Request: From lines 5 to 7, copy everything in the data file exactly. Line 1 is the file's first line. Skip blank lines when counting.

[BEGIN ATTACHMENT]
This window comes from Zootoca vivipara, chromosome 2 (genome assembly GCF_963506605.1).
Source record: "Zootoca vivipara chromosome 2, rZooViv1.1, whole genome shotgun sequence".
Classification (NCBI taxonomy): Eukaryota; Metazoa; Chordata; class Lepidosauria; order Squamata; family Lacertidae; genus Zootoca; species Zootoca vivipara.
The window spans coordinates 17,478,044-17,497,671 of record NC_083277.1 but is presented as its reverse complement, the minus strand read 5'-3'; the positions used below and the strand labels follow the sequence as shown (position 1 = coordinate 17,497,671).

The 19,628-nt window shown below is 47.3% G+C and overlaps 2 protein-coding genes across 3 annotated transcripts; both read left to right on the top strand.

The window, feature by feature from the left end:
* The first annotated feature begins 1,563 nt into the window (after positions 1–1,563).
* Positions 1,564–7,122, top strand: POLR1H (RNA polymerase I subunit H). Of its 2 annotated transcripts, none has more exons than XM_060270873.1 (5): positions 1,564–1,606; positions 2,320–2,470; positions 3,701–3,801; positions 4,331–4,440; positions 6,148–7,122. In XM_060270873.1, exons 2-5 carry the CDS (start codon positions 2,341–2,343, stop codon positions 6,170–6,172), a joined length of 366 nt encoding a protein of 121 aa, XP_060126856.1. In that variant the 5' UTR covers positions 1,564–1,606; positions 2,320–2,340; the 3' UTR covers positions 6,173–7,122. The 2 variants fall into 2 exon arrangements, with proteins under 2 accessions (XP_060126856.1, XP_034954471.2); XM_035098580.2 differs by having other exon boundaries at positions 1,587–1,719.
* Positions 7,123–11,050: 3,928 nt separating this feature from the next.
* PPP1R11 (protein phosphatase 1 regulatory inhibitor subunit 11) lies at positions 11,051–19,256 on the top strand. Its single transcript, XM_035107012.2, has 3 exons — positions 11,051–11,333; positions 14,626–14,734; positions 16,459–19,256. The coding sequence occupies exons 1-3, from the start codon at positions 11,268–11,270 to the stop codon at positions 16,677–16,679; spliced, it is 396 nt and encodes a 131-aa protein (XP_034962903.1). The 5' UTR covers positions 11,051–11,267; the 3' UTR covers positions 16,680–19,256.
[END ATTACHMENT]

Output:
The 19,628-nt window shown below is 47.3% G+C and overlaps 2 protein-coding genes across 3 annotated transcripts; both read left to right on the top strand.

The window, feature by feature from the left end:
* The first annotated feature begins 1,563 nt into the window (after positions 1–1,563).